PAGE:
Date: Tuesday, January 07, 2014
When it comes to growing social media channels, it’s easy to get drawn in and focus on Twitter “follower” or Facebook “like” numbers. If your followers increase, it must mean people like you. If they decrease or remain stagnant, then they must not like you. Yet, it’s not that simple.
Historically, we think about numbers the same way we’d look at statistics. In the law enforcement world, 20 expired vehicle registration citations represent a different picture than 10 DUI or 10 narcotics arrests; an “apples to oranges” comparison. We do a disservice to ourselves if we limit our field-of-view to just one metric: numbers. Going back to the above example, dig a bit deeper and you may discover the expired registration surge was the result of a special enforcement detail. While this example may seem like an oversimplification, it illustrates the importance of asking questions to gather all of the evidence, culling through it and coming up with the real story. In social media parlance, this story translates into engagement, influence, and reach.
Engaging your community with solid content will organically grow your audience and encourage greater reach and influence, consistently. In a KISSmetrics
blog post @jdeeringdavis
summarizes the latter succinctly, “Just because someone has a lot of friends or followers that does not mean they can encourage those followers to actually do anything.”
1. What does engagement look like?
On Facebook, it can take the form of thanking and interacting with anyone
who took the time to leave a comment (good or bad). On Twitter, it's a
favorite of someone who mentions you, or simply replying back to them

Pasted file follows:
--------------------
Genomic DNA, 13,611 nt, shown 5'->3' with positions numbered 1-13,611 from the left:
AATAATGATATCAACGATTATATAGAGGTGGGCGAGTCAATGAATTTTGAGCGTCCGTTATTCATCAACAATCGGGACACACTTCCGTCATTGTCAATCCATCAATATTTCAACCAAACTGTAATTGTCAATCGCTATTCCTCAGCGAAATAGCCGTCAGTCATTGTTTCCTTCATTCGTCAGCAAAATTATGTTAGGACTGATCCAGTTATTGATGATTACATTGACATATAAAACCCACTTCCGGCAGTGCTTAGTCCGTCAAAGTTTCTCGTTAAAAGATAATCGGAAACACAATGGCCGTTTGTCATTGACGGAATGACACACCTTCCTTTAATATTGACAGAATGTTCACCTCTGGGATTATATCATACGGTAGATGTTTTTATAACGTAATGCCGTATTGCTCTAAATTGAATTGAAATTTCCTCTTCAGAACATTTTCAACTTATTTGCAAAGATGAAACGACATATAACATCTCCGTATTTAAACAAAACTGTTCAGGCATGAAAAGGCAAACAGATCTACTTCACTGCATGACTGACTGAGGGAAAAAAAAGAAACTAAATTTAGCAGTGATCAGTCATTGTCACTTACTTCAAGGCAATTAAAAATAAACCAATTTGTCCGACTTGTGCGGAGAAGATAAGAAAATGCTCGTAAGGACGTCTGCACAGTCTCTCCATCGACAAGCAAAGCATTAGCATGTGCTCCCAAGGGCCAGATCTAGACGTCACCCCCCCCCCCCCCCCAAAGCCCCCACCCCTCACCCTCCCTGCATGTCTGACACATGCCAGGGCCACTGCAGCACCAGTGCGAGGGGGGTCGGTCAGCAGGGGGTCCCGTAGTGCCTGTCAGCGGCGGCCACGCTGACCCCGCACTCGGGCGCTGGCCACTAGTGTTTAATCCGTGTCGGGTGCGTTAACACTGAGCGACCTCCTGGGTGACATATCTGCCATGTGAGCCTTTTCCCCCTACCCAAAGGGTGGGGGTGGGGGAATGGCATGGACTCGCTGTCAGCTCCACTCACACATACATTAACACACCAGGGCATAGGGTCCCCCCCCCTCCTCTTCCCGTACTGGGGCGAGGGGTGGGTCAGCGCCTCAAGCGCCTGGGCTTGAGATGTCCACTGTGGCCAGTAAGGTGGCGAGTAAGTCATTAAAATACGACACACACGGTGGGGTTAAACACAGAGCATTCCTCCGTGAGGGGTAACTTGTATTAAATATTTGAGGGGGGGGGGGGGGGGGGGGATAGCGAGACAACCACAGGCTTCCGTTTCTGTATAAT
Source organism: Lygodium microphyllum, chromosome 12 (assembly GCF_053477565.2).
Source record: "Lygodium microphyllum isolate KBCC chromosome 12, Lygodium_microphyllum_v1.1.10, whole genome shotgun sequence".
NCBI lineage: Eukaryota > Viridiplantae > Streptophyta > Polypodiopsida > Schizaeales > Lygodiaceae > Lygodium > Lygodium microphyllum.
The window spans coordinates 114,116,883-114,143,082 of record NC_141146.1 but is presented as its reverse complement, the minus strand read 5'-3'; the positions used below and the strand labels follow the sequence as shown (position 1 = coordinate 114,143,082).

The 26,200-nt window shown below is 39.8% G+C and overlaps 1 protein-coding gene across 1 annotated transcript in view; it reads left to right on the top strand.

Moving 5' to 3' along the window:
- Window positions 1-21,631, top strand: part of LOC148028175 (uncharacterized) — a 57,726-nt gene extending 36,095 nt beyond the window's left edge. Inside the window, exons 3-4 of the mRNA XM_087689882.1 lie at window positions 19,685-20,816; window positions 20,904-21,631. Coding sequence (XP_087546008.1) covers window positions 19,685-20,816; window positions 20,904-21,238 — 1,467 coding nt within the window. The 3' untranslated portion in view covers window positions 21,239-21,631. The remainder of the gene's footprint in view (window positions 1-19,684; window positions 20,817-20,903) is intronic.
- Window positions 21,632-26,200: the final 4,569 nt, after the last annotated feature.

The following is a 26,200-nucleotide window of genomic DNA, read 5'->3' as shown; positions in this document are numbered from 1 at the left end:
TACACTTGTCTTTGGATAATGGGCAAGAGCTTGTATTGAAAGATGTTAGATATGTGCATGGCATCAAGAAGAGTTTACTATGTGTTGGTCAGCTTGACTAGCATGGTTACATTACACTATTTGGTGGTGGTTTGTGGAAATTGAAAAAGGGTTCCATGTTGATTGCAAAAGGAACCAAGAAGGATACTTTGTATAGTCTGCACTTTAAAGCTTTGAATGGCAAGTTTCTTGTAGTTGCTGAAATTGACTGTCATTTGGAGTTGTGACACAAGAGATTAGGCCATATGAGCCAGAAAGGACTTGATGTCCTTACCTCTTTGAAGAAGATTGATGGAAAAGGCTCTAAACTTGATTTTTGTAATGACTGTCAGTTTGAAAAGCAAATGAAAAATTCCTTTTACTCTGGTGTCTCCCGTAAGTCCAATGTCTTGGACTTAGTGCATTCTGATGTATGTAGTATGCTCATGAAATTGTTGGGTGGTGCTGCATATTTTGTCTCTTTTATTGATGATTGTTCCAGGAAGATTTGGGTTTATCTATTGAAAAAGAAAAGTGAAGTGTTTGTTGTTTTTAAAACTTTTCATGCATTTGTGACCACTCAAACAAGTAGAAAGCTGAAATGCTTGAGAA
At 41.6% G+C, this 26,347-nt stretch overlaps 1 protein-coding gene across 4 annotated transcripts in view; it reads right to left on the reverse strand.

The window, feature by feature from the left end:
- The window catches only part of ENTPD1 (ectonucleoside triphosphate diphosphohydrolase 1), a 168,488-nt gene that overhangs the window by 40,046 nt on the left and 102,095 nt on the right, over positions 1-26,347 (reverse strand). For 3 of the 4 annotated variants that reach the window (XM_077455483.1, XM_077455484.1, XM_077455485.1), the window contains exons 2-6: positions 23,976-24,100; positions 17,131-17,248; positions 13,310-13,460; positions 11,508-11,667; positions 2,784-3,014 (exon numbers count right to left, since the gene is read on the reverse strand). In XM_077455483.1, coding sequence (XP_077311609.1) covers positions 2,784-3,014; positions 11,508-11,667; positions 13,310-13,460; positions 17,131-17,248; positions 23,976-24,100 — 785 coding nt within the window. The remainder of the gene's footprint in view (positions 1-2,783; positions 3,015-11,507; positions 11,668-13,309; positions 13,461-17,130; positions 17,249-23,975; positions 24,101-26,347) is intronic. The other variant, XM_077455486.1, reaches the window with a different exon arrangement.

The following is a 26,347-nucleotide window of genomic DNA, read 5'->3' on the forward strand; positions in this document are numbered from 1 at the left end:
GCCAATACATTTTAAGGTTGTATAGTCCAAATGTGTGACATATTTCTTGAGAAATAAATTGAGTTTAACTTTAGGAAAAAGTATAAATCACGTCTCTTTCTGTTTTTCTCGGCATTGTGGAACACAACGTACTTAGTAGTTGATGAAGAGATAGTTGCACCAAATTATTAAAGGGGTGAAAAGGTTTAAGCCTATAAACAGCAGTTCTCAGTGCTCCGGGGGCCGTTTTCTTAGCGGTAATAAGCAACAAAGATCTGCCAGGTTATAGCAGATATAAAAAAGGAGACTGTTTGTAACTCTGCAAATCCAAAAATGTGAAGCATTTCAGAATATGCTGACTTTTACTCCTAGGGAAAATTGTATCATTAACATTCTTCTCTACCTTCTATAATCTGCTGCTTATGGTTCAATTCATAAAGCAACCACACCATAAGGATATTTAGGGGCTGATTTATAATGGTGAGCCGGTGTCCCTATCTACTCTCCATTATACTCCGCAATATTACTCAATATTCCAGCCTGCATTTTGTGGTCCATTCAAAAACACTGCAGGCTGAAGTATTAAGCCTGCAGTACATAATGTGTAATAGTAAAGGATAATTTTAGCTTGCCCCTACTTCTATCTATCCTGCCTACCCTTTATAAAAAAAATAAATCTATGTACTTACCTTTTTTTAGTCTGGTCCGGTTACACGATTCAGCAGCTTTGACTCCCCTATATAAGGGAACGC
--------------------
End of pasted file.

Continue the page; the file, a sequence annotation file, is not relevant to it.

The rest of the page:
when they ask you a question. Remember, when people like, share,
retweet, or comment on your posts, THEIR friends and followers will very
likely see this activity as well (and may end up "liking" or "following" you
2. When do I engage?
With Twitter, when and what you post will determine how long your tweet
lives (or reincarnates when someone retweets you). Put simply, tweet when
your followers are awake and interacting with social media. There are many
free tools like Tweriod
which will analyze your followers and determine the
best time to post tweets. Armed with that information, you can then tweet
during times most likely to elicit engagement from your followers (with the
caveat that breaking news or public safety alerts go out at any time).
Take the time to reply back to people who make comments via Twitter or
Facebook. You might be addressing one person’s question or concern but
many others are also listening in to your response (an ideal platform and
opportunity to showcase your agency’s professionalism and brand
3. Where do I find my social media data?
Facebook offers free analytical tools (under the insights tab) which will provide
a plethora of information on who and where your followers are. Most
importantly, these tools show you which stories your followers interact with and
share most often. After analyzing a number of different types of posts,
including video and photos on our Mountain View PD Facebook Page
, we found
that there was some interaction on “feel good” content, but the bulk of our
engagement came from posts that dealt with criminal apprehension and crime
suppression stories. Analysis into our @MountainViewPD
Twitter account told us
a similar story with some minor variations. Data like this can change over time
so we continue to look at our data and track it on a quarterly basis.
• Invest time diving into your stats to learn more about your followers.
• Adjust your content to mirror how your community enjoys interacting with you.
• Keep in mind that this is a constantly evolving process. Your social media
communities today are going to behave differently four, six, and eighteen
months from now.
• Follower statistics alone only provide one chapter in the social media
storybook. Engagement statistics provide the context.
Special thanks to MVPD Social Media Coordinator Shino Tanaka (@shinotanaka
) for her insight with this post.